When I visited Warsaw I was inspired by my teachers story of dairo to try gyakugate again. I rearranged my room, having
made two cuts for the RO it was quite easy. Just had to lift up all the tatamis and shift things about. After five minutes my room was all changed.
It was strange sitting on the opposit side of the room. One of the first things I notice was that the room has much less “decorations” on one half than the other. The part which the host usually can see is quite decorated with the tokonoma, a window, and some white birch pillars. While the wall to the left and in front of the host is just a plain wall with only one small window between them. I had not thought about this before I was looking at the room from gyakugate perspective. Neither was it planed that way.
The thing is that what I can see from the gyakugate temae-za is much the same that the guests will se in a regular temae. So in other words I have made a room in which I’m forcing the guest to sit with their back to the most interesting part of the room. This is something I should take in to consideration if I’m ever designing a new tea room.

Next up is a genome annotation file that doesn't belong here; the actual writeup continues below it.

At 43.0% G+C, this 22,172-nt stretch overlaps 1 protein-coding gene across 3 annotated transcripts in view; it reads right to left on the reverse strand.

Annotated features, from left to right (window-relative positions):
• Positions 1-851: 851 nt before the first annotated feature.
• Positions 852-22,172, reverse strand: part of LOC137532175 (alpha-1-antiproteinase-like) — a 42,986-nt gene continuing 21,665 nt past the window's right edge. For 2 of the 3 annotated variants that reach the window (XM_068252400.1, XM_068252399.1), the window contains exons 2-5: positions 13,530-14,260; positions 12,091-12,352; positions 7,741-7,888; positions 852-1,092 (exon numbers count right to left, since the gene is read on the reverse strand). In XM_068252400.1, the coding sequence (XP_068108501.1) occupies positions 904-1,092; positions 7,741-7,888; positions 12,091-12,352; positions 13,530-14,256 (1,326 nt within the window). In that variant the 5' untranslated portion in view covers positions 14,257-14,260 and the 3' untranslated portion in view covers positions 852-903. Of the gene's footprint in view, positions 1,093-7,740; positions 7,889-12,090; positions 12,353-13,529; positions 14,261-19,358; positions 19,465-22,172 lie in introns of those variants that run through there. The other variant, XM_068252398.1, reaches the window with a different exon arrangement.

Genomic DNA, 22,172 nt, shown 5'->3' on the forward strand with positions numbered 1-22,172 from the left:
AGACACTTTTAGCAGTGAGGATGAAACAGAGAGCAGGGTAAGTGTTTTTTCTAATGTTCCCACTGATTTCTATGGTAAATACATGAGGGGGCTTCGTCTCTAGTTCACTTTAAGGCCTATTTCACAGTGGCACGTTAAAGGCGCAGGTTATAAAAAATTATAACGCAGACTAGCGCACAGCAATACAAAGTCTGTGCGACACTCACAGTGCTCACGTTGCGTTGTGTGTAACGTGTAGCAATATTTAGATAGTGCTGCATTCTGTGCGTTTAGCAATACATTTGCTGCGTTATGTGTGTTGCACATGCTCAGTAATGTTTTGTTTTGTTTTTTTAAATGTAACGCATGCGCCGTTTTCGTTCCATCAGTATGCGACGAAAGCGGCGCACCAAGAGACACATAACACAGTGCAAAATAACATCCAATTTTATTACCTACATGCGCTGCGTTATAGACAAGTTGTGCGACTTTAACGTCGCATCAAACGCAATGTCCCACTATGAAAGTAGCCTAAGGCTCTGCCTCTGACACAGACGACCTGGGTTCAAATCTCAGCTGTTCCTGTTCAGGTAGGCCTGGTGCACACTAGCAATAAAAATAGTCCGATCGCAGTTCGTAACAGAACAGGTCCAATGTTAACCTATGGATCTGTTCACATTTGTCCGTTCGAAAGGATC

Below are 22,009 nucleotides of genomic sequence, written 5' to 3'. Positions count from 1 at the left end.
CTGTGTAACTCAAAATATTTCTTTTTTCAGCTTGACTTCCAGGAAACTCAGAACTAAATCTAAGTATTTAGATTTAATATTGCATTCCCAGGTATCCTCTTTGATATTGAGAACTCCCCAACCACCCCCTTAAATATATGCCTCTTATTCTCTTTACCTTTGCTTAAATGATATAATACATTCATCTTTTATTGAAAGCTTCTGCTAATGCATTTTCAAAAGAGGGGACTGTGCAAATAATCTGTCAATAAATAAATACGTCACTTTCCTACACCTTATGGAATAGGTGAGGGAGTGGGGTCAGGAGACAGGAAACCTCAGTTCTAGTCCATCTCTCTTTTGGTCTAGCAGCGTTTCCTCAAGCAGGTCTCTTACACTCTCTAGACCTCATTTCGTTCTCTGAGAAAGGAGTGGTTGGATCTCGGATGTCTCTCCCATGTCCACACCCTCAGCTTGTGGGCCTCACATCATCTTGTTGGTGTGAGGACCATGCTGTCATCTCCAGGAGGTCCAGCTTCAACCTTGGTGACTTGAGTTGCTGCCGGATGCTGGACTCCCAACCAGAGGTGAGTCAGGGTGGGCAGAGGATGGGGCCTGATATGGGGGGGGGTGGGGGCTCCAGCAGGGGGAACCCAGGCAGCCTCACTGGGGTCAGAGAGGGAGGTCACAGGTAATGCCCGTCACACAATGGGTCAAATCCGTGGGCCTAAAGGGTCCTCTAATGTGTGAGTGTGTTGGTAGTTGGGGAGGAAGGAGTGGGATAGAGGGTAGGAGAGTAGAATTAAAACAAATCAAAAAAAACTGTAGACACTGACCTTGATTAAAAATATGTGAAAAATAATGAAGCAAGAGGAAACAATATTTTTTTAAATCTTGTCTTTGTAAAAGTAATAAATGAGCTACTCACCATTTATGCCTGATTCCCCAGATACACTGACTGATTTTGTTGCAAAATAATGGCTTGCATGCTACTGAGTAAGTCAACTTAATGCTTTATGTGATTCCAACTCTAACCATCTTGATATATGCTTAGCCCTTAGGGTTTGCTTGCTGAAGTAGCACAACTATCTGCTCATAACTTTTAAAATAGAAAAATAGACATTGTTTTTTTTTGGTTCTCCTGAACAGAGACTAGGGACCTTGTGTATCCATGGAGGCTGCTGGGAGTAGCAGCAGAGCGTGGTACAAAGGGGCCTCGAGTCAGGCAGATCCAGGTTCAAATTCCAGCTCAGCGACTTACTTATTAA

It was a bit of a mental challenge to remember all the different things that changes during gyakugate. It does not help that it has been 7-8 years since I last did it. After a few attempts I feel I got the hang of it again. I should probably do this at least one week every year. It would be nice to try it in February. Since that is the dairo-month and dairo is always gyakugate.
According to one of my senpai having the guest on the left side used to be the regular style, and it was Rikyu that wanted to be different and had everybody on the right side. Not sure if it is true, but it is a funny thought non the less.